Kovesdy, Csaba ; Czira, M. E. ; Rudas, A. ; Ujszaszi, A. ; Rosivall, L. ; Novak, M. ; Kalantar-Zadeh, K. ; Molnar, M. Z. ; Mucsi, I. / Body mass index, waist circumference and mortality in kidney transplant recipients. In: American Journal of Transplantation. 2010 ; Vol. 10, No. 12. pp. 2644-2651.
@article{e59e7ac884f44a948586fcb4f51dc226,
title = "Body mass index, waist circumference and mortality in kidney transplant recipients",
abstract = "Higher body mass index (BMI) appears paradoxically associated with better outcomes in patients with chronic kidney disease. Whereas higher BMI reflects both increased visceral and subcutaneous fat and/or muscle mass, a combined assessment of BMI and waist circumference may enable differentiation of visceral adiposity from muscle and/or nonvisceral fat mass. We examined the association of BMI and waist circumference with all-cause mortality in a prospective cohort of 993 kidney transplant recipients. Associations were examined in Cox models with adjustment for demographic and comorbid conditions and for inflammatory markers. Unadjusted death hazard ratios (95{\%}CI) associated with one standard deviation higher BMI and waist circumference were 0.94 (0.78, 1.13), p = 0.5 and 1.20 (1.00, 1.45), p = 0.05, respectively. Higher BMI was associated with lower mortality after adjustment for waist circumference (0.48 [0.34, 0.69], p < 0.001), and higher waist circumference was more strongly associated with higher mortality after adjustment for BMI (2.18 [1.55-3.08], p < 0.001). The associations of waist circumference with mortality remained significant after additional multivariable adjustments. Higher BMI and waist circumference display opposite associations with mortality in kidney transplant recipients. Waist circumference appears to be a better prognostic marker for obesity than BMI.",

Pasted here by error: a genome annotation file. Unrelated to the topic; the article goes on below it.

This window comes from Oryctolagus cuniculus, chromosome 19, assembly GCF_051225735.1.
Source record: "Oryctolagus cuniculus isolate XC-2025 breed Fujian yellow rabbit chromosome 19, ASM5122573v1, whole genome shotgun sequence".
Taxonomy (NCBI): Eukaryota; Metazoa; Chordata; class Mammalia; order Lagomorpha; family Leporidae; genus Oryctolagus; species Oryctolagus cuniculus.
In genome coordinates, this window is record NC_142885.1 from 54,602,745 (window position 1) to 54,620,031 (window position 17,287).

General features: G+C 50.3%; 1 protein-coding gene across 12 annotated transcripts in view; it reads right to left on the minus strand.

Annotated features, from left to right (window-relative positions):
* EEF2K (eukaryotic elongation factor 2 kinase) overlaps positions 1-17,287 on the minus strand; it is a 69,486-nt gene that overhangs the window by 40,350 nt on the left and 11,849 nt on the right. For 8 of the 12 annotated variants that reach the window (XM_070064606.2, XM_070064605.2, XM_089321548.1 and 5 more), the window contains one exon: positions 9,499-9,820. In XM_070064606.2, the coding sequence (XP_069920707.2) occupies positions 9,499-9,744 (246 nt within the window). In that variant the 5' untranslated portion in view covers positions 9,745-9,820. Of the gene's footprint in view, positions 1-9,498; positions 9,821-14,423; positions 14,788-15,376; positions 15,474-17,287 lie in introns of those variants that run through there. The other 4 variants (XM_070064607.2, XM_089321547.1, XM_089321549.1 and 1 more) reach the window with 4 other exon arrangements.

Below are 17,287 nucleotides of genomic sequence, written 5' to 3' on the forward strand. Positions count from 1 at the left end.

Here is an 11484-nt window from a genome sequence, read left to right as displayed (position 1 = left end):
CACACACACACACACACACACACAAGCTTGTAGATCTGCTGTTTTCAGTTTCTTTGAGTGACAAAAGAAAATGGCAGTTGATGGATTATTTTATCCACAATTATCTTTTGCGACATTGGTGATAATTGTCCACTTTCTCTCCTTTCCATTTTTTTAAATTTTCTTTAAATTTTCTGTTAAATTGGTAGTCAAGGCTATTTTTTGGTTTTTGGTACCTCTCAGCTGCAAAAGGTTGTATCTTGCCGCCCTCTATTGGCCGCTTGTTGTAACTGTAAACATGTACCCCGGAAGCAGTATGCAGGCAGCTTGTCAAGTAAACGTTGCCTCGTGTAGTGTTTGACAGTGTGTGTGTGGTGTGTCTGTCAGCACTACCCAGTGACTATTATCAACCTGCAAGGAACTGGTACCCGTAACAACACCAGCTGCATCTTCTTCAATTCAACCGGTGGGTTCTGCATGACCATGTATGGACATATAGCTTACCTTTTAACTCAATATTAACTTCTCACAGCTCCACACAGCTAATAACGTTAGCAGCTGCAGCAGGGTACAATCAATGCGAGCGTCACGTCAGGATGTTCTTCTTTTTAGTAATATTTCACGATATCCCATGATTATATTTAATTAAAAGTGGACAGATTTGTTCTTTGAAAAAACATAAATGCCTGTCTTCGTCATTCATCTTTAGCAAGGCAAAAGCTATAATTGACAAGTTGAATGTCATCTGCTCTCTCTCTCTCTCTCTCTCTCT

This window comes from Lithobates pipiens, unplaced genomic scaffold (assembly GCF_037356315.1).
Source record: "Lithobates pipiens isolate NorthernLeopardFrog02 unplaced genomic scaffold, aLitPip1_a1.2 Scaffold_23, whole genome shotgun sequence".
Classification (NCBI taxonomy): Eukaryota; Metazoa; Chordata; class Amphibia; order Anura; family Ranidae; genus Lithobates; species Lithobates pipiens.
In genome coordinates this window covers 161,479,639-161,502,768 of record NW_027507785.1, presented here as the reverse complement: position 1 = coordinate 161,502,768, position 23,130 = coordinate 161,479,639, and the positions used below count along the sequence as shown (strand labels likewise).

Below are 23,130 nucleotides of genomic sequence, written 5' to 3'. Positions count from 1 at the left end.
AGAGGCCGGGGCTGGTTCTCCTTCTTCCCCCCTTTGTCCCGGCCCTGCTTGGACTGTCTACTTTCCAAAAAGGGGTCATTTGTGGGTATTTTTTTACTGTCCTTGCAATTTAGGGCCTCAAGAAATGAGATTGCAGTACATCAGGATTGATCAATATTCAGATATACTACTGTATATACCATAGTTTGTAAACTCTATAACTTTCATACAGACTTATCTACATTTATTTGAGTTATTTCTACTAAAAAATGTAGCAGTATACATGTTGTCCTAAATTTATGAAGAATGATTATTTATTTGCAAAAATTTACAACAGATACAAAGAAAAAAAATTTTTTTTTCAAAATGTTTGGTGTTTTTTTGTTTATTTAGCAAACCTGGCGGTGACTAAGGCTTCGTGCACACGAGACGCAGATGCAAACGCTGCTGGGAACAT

author = "Csaba Kovesdy and Czira, {M. E.} and A. Rudas and A. Ujszaszi and L. Rosivall and M. Novak and K. Kalantar-Zadeh and Molnar, {M. Z.} and I. Mucsi",
year = "2010",
month = "12",
day = "1",
doi = "10.1111/j.1600-6143.2010.03330.x",
language = "English (US)",
volume = "10",
pages = "2644--2651",
journal = "American Journal of Transplantation",
issn = "1600-6135",
publisher = "Wiley-Blackwell",
number = "12",

}

TY - JOUR

T1 - Body mass index, waist circumference and mortality in kidney transplant recipients

AU - Kovesdy, Csaba

AU - Czira, M. E.

AU - Rudas, A.

AU - Ujszaszi, A.

AU - Rosivall, L.

AU - Novak, M.

AU - Kalantar-Zadeh, K.

AU - Molnar, M. Z.

AU - Mucsi, I.

PY - 2010/12/1

Y1 - 2010/12/1